Ten different shipments of toy dolls made in China were seized by officials in November at several U.S. ports because the items allegedly contain high levels of phthalates – a group of chemicals considered dangerous to children. The operation to stop the shipments, which contained a total of 200,000 dolls, began in April through the U.S. Commercial Targeting and Analysis Center (CTAC).
“Using advanced technology to track certain shipments before they reach our shores is helping CPSC better protect America’s consumers,” said Inez Tenenbaum, chair of the Consumer Product Safety Commission (CPSC), in a statement. “Expanding our port surveillance program is key to preventing injuries and achieving our long-term vision.”
The shipments – valued at $500,000 – were seized from the ports of Los Angeles, Chicago, Dallas, Norfolk, Memphis, Newark, Savannah and Portland, OR. Officials did not name the manufacturer of the dolls. Port authorities flagged the shipments as high risk after CTAC identified potentially harmful commonalities in the items. Officials believe the items were shipped from China and intended to be sold as holiday toys.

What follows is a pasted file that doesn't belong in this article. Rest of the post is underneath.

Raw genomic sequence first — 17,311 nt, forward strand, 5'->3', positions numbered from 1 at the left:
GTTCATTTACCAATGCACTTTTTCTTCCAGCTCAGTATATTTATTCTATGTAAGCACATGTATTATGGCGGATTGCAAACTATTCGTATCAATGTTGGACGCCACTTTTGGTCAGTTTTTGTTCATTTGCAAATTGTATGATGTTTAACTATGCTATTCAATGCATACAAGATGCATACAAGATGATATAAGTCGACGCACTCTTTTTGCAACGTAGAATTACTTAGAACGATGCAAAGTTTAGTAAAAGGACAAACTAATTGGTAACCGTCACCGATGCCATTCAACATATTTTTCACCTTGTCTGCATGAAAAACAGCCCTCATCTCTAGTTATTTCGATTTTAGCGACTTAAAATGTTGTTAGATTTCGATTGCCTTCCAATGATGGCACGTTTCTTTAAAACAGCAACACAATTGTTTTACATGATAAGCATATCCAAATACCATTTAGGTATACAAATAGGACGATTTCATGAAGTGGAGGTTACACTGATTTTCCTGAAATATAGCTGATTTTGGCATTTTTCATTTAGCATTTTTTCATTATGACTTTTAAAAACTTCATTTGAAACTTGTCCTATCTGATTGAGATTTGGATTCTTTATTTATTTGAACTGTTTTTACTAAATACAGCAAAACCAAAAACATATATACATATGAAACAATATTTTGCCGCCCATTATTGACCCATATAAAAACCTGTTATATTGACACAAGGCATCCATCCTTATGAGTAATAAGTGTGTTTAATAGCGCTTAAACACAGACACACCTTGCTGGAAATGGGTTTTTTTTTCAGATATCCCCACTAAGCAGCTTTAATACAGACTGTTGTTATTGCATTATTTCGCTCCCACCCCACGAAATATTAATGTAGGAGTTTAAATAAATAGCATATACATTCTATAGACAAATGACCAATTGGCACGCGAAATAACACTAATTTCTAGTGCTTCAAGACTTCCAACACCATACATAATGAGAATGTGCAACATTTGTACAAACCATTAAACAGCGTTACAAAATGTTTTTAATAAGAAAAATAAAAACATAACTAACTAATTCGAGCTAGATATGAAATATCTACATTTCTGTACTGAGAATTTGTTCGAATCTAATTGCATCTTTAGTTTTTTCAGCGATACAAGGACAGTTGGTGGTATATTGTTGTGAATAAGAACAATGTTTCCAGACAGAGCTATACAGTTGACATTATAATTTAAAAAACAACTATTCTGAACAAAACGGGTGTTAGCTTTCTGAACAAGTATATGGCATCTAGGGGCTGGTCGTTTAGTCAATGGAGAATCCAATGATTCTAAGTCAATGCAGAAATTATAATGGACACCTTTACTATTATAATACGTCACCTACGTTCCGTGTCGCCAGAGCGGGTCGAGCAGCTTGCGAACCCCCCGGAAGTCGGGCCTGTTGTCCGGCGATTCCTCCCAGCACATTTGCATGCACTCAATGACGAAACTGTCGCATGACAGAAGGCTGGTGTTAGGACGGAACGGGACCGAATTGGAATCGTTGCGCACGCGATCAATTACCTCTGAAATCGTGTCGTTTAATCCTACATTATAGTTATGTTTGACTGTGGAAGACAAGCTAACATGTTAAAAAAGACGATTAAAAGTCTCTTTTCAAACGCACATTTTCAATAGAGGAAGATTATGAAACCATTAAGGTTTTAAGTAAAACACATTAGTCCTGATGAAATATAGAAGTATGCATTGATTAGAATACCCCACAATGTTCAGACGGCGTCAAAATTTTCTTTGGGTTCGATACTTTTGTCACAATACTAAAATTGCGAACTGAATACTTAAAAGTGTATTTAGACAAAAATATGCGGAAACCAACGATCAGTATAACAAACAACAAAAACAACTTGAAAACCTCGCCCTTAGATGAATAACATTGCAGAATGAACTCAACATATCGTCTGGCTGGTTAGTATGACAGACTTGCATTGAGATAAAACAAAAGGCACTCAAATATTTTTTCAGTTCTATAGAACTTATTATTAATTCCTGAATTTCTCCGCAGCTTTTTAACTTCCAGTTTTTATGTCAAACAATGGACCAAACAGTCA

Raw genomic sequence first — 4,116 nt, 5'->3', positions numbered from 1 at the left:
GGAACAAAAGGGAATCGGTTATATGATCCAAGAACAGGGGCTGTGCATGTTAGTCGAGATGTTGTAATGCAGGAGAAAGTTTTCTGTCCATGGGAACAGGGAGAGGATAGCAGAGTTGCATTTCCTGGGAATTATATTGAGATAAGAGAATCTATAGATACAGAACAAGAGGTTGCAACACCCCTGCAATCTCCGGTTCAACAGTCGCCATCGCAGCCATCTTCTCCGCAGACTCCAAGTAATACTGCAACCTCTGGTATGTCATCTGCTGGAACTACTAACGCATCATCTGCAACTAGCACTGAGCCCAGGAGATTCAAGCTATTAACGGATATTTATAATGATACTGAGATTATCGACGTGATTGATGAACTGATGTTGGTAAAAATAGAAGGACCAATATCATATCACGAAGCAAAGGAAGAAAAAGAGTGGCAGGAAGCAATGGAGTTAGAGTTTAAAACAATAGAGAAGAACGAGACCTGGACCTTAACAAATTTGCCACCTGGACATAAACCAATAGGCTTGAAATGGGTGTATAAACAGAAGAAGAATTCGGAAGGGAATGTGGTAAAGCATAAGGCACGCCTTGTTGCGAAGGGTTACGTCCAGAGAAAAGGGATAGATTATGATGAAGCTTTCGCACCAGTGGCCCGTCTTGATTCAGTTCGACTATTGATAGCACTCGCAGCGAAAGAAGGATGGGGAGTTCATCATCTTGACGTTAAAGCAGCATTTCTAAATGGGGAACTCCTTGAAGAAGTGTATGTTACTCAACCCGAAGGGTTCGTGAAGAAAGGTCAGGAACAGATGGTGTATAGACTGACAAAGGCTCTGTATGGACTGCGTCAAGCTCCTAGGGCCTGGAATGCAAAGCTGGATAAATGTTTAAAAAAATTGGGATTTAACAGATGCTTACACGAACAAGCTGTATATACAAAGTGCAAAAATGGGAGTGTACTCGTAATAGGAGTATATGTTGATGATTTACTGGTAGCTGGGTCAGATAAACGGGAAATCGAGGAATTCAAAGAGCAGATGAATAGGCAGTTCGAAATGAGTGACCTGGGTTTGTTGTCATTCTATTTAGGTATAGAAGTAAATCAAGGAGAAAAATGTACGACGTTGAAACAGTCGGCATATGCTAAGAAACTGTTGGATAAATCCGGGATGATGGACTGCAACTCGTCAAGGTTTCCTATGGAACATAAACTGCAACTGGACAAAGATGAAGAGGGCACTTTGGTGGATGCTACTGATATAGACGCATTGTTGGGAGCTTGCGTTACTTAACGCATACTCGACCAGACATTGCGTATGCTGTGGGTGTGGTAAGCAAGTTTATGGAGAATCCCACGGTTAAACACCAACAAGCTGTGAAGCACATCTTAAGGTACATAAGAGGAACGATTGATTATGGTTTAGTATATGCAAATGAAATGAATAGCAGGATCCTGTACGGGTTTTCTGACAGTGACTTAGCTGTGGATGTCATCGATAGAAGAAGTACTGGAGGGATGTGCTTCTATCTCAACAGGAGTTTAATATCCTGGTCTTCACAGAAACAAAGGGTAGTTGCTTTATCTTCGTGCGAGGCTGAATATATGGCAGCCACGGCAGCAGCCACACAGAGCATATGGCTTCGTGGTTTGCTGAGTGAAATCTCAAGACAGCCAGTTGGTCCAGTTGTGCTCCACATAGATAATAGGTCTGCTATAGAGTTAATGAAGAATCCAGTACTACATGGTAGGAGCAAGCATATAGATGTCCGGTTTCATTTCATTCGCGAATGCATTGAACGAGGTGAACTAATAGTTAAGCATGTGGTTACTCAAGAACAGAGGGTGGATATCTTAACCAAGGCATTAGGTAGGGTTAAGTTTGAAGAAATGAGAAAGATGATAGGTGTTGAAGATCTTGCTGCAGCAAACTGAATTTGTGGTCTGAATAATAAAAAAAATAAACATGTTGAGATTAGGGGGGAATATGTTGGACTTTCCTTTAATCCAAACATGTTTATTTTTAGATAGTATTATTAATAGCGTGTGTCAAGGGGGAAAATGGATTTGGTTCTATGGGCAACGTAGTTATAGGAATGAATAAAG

“The Toy Industry Association (TIA) commends CBP and CPSC for their diligence and hard work at the ports to ensure that products violating strict federal safety laws never reach consumers,” said Ed Desmond, TIA’s executive vice president of external affairs. “We work year-round to ensure that toys are designed and produced with safety in mind. We support the efforts of these federal agencies to identify and seize products that could put a child at risk.”